Taking It to the Mat
Wrestling coach Carl Adams enters 31st season with Terriers
Carl Adams was still a child when he was introduced to wrestling. His father had taken him to Madison Square Garden to see Bobo Brazil, Bruno Sammartino, and William “Haystack” Calhoun perform in a World Wide Wrestling Federation event.
Adams didn’t know the matches were fake. He didn’t yet understand what the real sport of wrestling was like. But he was hooked. “There was no question in my mind that I was going to wrestle,” says Adams, head coach of the BU men’s wrestling team for the past 30 years.
As an undergraduate at Iowa State University, Adams compiled a 94-8 record and won two NCAA titles at 158 pounds. After graduating, he went on to wrestle in the Pan American Games and World Cup Championships and was named the National Mat News Middle Weight of the Decade in 1975.
“I enjoyed learning the skills of the sport,” Adams says. “I couldn’t wait to get to practice every day, and that was my approach. I wanted to get better at it every day. And I enjoyed winning. That was a good feeling.”
By the time he started wrestling, Adams was accustomed to hard work. He and his two brothers spent much of their childhood and teenage years helping their father.
“We were doing landscaping,” he says. “My dad owned a brickyard at one point; we would load dump trucks with cobblestones, and at a very young age we worked like men. A lot of people viewed wrestling as something that was really hard, but to me, it was just really fun.”
Adams began his coaching career at Iowa State after graduating in 1972. His college coach had made him an offer: he could become an assistant coach, but only if he pursued a master’s in education and counseling.
Adams gratefully accepted the offer. He remained at Iowa State until 1978, when he became head coach at the University of Rhode Island. When URI eliminated the program two years later, Adams came to BU.
Over the next three decades, Adams received numerous honors, including induction into the Massachusetts Wrestling Hall of Fame, and became a legend in the world of collegiate wrestling.
“Everywhere you go, people know the name Carl Adams,” says cocaptain John Hall (CAS’12), who wrestles in the 197-pound weight class. “He’s become an institution in the sport of wrestling and at Boston University. When you’re around the sport that long, you know the ins and outs of everything. He knows his stuff.”
Cocaptain Fred Santaite (CGS’10, CAS’12), who wrestles in the 133-pound class, agrees.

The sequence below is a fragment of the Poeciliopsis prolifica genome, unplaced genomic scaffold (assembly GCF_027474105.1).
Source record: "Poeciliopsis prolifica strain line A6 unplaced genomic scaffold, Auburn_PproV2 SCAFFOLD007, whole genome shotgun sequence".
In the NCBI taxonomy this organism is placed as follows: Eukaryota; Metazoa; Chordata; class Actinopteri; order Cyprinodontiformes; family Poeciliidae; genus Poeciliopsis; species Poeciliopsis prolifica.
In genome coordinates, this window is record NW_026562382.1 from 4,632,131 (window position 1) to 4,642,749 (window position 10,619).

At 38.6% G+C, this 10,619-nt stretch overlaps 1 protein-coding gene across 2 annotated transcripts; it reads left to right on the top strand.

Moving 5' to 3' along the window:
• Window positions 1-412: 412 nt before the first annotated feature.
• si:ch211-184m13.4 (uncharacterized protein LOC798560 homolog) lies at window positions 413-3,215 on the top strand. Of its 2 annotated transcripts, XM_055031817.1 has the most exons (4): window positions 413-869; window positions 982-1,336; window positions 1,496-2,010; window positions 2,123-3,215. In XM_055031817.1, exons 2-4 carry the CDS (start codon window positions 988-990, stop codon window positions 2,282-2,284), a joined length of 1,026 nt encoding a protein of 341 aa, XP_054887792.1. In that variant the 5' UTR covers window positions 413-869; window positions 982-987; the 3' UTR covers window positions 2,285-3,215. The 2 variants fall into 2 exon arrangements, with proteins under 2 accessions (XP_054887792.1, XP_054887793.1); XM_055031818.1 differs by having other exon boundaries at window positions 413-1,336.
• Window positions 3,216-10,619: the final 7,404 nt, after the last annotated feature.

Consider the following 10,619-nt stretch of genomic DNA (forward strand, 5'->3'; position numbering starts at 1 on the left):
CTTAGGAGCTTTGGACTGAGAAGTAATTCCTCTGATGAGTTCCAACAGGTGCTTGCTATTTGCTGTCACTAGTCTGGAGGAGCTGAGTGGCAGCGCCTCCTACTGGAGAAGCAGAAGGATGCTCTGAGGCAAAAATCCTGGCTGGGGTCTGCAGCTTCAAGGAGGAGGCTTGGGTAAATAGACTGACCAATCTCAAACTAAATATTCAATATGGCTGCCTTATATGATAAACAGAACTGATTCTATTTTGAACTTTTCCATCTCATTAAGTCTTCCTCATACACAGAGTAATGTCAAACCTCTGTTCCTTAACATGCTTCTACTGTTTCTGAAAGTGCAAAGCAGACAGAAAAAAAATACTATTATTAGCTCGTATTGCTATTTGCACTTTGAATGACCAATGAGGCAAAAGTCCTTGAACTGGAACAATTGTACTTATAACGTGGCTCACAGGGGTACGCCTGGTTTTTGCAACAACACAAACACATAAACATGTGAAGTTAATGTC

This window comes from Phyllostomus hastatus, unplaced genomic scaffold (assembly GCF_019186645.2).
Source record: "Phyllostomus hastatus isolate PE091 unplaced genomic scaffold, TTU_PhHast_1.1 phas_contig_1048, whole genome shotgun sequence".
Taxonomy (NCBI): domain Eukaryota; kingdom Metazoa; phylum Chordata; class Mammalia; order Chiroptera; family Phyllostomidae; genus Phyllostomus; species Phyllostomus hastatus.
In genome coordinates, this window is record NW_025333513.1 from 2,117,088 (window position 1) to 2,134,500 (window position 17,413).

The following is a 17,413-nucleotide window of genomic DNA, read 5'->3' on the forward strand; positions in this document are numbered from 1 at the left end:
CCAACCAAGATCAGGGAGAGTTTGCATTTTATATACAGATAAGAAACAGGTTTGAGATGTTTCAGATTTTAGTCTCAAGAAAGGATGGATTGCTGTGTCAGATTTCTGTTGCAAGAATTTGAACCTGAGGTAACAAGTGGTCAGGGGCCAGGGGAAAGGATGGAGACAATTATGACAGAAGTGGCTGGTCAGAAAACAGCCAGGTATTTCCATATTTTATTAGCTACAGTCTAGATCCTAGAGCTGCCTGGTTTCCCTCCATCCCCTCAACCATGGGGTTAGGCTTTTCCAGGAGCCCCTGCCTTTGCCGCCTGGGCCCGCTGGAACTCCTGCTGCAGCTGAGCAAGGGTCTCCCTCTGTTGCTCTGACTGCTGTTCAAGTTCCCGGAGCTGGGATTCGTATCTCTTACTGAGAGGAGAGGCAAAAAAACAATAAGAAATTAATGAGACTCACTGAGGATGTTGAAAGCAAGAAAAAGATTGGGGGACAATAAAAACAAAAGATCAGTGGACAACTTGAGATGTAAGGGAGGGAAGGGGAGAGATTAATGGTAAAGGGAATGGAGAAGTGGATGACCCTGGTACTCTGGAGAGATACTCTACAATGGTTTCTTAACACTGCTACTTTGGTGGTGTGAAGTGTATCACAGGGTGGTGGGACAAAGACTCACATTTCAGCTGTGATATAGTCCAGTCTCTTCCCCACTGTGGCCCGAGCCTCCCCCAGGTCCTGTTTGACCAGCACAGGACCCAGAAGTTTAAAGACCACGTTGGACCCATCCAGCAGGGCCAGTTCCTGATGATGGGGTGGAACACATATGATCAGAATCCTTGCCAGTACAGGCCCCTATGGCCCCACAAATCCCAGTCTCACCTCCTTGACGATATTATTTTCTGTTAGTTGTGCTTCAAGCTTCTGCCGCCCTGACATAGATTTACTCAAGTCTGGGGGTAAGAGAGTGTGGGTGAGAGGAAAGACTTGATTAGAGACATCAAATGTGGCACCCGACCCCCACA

“You mention Carl Adams’ name, and people are like, ‘Oh, wow, what do you think of him? He’s a great coach,’” Santaite says. “He’s a big name around the wrestling world.”
The admiration is mutual. Adams says this year’s Terriers could be the best team BU has ever had. Hall is ranked 15th among national wrestlers in the 197-pound class, and Santaite is ranked 11th in the 133-pound class. Pair those two with Hunter Meys (SED’13), who ranks fifth nationally in the 174-pound class, and BU is poised to make a move in the national rankings.
The Terriers will get their first shot to do that this Sunday when they take on two perennial wrestling powerhouses—Army and Adams’ alma mater, Iowa State, at the Nor’Easter Duals at Case Gym.
“We went to Iowa last year and they beat us pretty good,” recalls Adams with a laugh. “But they’re coming here this year, and we’re hoping to pay them back.” The remark is vintage Adams. His laid-back demeanor masks a serious competitiveness. Now 61, he keeps himself in fighting shape with regular workouts. By his own admission, almost everything in his life revolves around wrestling.
He has written three books on the sport and has designed equipment to improve wrestlers’ performance, most notably the ADAM Wrestling Takedown Machine, a human-scale dummy that allows wrestlers to practice more than 100 combinations of takedowns, setups, and drills. ADAM is used in high schools and colleges across the country.
“I like to work with my hands,” Adams says. “I like to create things, but they all have to do with wrestling.”
Why does he remains so committed the sport? “I love the sport of wrestling,” Adams says, “and I love coaching. I believe that everyone has an incredible amount of untapped potential, and I feel like my goal and job as a coach is to do everything I can to help my athletes reach their full potential.”
The BU men’s wrestling team will begin its season with the Nor’Easter Duals on Sunday, November 6, at 5 p.m. at Case Gym. Iowa State and Army will compete at 3 p.m., BU and Army will compete at 5 p.m., and BU and Iowa State will compete at 7 p.m. Tickets are $3 with a Sports Pass and $5 for the public.
Ben Carsley can be reached at email@example.com.+ Comments